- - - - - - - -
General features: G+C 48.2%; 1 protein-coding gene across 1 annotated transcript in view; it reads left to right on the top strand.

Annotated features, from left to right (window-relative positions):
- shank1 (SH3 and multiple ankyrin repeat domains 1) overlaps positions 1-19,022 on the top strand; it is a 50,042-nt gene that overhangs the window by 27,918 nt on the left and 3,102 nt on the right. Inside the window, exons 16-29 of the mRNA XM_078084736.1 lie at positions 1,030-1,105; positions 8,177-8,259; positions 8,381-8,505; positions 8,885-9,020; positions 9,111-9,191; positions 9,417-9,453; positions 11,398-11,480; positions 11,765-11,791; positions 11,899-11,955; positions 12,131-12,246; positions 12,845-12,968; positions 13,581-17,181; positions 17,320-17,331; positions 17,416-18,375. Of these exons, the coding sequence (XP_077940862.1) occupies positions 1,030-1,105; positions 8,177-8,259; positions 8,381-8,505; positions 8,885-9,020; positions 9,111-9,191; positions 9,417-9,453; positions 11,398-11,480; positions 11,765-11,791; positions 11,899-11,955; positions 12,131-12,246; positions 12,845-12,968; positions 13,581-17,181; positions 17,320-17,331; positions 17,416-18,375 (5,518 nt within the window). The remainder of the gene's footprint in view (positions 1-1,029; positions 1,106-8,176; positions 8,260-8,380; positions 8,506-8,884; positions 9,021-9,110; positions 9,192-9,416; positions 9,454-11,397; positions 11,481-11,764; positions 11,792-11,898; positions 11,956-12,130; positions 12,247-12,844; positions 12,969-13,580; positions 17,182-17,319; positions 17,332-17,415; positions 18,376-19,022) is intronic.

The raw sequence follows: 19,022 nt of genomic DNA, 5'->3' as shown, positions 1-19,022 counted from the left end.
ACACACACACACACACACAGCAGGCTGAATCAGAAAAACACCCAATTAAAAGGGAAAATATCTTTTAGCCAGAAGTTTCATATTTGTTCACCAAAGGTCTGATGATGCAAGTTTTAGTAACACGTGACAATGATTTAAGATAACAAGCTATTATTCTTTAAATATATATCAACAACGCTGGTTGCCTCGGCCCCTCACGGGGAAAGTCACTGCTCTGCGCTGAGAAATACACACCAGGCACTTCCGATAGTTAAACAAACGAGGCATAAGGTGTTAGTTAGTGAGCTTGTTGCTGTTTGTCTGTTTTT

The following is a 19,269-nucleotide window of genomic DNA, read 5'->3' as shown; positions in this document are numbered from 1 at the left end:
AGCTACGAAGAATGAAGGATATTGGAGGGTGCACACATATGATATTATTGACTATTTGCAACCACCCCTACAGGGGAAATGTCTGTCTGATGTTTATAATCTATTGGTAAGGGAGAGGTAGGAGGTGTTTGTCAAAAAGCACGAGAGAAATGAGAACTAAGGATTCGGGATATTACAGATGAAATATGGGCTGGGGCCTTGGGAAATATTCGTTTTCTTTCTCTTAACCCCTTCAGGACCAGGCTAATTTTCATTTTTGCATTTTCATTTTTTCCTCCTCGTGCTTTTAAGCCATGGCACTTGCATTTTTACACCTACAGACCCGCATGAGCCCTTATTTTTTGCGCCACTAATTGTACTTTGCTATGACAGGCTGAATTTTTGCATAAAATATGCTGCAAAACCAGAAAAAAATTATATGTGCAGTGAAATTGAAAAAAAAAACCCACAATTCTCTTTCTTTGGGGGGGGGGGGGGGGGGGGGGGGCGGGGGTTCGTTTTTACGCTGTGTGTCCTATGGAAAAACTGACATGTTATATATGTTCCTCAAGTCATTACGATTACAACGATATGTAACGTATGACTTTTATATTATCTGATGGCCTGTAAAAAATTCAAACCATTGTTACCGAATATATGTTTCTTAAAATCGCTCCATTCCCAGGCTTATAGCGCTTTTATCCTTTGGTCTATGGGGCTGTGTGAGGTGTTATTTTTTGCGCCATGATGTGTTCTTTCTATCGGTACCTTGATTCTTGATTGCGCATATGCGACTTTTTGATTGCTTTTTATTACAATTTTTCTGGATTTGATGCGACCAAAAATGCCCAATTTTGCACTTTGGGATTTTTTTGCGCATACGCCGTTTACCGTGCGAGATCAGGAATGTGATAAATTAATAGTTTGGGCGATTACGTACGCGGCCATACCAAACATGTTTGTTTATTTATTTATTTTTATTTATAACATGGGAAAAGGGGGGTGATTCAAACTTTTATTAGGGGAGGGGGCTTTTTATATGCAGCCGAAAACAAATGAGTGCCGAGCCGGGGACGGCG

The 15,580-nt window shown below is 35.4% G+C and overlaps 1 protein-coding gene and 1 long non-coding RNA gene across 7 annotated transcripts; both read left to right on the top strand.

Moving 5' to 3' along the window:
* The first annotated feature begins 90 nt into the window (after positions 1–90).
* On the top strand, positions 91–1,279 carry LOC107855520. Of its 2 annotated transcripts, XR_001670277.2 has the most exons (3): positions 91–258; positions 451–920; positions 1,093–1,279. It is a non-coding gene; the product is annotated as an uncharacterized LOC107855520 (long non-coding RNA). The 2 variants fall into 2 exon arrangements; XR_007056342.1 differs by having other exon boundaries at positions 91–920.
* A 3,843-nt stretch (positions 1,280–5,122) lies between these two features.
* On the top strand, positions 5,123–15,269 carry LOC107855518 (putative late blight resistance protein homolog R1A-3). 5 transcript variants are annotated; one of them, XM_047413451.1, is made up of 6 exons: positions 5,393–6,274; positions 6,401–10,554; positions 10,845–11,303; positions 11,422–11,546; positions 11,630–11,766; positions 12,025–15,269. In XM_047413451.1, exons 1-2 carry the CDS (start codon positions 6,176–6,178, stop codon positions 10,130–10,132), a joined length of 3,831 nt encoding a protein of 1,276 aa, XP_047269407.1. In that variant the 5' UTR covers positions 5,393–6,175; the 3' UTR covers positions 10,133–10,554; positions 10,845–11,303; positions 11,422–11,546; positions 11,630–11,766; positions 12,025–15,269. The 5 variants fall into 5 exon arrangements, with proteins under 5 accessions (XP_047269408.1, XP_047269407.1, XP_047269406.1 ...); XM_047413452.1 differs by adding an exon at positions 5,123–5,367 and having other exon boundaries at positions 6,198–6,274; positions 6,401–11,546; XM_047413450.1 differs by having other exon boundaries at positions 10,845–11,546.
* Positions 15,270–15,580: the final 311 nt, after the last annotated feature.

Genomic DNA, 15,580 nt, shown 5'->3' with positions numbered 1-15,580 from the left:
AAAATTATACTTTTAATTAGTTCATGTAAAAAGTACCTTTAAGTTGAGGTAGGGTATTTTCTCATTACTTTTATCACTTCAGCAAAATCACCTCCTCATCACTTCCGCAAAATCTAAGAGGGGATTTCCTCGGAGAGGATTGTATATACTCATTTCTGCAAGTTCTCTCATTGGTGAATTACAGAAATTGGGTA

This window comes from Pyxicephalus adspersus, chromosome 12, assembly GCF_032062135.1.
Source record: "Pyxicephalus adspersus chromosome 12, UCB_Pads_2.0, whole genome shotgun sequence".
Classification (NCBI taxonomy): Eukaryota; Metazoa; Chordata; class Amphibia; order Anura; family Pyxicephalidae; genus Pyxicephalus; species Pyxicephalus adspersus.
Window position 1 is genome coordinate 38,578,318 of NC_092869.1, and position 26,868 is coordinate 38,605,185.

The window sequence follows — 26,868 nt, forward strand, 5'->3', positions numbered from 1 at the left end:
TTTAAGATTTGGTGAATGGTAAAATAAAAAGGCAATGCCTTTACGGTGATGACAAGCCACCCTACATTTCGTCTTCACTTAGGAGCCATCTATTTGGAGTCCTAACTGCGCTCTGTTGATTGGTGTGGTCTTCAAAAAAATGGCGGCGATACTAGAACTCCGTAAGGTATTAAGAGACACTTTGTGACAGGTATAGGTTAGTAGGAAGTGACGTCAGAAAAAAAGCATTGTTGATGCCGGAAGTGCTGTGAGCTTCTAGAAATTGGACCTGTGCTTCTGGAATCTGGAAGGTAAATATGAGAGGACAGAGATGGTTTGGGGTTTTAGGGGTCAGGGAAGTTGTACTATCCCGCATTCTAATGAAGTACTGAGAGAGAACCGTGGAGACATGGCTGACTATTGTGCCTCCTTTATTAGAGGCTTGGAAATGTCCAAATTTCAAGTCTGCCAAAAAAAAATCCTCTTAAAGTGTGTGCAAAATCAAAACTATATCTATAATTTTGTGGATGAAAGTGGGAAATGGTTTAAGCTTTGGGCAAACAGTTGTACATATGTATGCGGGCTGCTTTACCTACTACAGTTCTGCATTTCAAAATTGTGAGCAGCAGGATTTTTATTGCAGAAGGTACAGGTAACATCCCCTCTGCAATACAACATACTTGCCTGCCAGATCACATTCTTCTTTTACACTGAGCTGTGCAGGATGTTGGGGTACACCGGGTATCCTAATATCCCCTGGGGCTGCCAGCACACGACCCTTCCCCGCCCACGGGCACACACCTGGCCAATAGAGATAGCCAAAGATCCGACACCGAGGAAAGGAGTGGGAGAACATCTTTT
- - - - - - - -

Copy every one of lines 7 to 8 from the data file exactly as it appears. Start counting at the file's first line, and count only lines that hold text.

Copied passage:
AGCTACGAAGAATGAAGGATATTGGAGGGTGCACACATATGATATTATTGACTATTTGCAACCACCCCTACAGGGGAAATGTCTGTCTGATGTTTATAATCTATTGGTAAGGGAGAGGTAGGAGGTGTTTGTCAAAAAGCACGAGAGAAATGAGAACTAAGGATTCGGGATATTACAGATGAAATATGGGCTGGGGCCTTGGGAAATATTCGTTTTCTTTCTCTTAACCCCTTCAGGACCAGGCTAATTTTCATTTTTGCATTTTCATTTTTTCCTCCTCGTGCTTTTAAGCCATGGCACTTGCATTTTTACACCTACAGACCCGCATGAGCCCTTATTTTTTGCGCCACTAATTGTACTTTGCTATGACAGGCTGAATTTTTGCATAAAATATGCTGCAAAACCAGAAAAAAATTATATGTGCAGTGAAATTGAAAAAAAAAACCCACAATTCTCTTTCTTTGGGGGGGGGGGGGGGGGGGGGGGGCGGGGGTTCGTTTTTACGCTGTGTGTCCTATGGAAAAACTGACATGTTATATATGTTCCTCAAGTCATTACGATTACAACGATATGTAACGTATGACTTTTATATTATCTGATGGCCTGTAAAAAATTCAAACCATTGTTACCGAATATATGTTTCTTAAAATCGCTCCATTCCCAGGCTTATAGCGCTTTTATCCTTTGGTCTATGGGGCTGTGTGAGGTGTTATTTTTTGCGCCATGATGTGTTCTTTCTATCGGTACCTTGATTCTTGATTGCGCATATGCGACTTTTTGATTGCTTTTTATTACAATTTTTCTGGATTTGATGCGACCAAAAATGCCCAATTTTGCACTTTGGGATTTTTTTGCGCATACGCCGTTTACCGTGCGAGATCAGGAATGTGATAAATTAATAGTTTGGGCGATTACGTACGCGGCCATACCAAACATGTTTGTTTATTTATTTATTTTTATTTATAACATGGGAAAAGGGGGGTGATTCAAACTTTTATTAGGGGAGGGGGCTTTTTATATGCAGCCGAAAACAAATGAGTGCCGAGCCGGGGACGGCG

The 15,580-nt window shown below is 35.4% G+C and overlaps 1 protein-coding gene and 1 long non-coding RNA gene across 7 annotated transcripts; both read left to right on the top strand.